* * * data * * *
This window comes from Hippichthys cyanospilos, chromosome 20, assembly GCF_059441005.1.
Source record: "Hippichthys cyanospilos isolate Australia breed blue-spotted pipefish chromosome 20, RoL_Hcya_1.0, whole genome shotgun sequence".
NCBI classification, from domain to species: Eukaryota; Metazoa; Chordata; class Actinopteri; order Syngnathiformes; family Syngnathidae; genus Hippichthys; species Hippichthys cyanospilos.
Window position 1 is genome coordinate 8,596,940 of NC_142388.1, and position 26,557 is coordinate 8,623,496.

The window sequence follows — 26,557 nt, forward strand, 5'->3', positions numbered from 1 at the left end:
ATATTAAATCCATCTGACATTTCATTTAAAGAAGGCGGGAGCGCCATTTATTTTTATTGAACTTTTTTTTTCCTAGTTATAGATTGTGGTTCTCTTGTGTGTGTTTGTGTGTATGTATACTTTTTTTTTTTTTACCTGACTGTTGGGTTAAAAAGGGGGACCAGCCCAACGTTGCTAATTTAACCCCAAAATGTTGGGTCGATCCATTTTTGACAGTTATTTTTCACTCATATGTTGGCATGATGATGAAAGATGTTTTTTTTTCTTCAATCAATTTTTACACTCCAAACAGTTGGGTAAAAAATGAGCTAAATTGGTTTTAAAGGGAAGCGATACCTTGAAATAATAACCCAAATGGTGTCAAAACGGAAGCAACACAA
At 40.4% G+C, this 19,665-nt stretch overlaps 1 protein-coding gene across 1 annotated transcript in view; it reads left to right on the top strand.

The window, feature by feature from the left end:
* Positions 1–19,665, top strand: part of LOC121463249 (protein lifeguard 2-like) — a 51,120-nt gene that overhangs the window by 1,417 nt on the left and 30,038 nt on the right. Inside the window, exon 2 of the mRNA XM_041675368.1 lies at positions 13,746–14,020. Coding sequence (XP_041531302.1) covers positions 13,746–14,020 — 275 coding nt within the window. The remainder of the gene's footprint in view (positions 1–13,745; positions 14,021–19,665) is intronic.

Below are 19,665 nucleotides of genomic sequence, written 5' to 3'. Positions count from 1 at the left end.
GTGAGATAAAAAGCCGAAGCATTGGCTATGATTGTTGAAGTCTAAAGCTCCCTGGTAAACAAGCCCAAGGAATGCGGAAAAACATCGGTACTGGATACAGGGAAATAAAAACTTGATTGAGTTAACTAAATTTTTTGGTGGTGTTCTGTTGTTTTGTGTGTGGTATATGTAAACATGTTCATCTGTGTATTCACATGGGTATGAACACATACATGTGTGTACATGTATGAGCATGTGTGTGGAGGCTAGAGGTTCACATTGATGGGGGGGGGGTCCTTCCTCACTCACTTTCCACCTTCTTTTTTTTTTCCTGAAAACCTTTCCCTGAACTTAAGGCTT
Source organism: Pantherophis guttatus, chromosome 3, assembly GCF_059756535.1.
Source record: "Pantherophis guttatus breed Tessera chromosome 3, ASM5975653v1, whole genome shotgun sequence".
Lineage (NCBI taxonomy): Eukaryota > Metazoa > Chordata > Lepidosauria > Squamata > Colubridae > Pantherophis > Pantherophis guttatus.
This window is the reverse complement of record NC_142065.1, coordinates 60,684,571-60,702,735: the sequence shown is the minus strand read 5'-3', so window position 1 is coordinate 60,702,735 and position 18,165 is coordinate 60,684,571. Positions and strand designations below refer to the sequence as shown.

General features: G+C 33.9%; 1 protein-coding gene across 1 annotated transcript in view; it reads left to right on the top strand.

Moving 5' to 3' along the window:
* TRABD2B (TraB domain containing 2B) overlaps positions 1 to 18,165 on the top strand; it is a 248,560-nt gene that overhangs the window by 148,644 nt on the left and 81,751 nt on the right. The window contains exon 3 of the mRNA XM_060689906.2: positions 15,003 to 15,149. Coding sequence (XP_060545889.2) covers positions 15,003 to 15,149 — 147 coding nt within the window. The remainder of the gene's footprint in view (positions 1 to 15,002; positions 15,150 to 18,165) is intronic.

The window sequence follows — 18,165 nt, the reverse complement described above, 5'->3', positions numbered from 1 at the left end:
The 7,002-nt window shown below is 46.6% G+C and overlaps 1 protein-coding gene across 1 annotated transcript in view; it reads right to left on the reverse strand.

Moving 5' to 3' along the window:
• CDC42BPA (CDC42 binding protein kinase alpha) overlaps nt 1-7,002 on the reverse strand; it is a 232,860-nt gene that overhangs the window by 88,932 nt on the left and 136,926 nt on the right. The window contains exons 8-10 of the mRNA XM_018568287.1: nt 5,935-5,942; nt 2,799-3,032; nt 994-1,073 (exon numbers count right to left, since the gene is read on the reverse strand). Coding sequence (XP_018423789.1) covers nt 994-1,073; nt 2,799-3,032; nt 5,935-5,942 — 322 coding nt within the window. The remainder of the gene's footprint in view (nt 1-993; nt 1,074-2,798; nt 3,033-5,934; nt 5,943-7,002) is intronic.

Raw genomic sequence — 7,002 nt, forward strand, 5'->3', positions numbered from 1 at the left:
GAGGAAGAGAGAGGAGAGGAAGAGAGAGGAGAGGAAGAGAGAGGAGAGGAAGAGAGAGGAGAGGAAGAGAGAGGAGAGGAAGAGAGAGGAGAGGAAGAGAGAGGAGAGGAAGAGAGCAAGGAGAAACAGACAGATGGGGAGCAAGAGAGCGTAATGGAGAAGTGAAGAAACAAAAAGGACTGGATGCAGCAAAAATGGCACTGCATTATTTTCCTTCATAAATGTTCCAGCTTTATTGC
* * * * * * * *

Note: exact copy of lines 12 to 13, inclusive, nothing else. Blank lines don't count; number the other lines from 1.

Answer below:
Source organism: Pantherophis guttatus, chromosome 3, assembly GCF_059756535.1.
Source record: "Pantherophis guttatus breed Tessera chromosome 3, ASM5975653v1, whole genome shotgun sequence".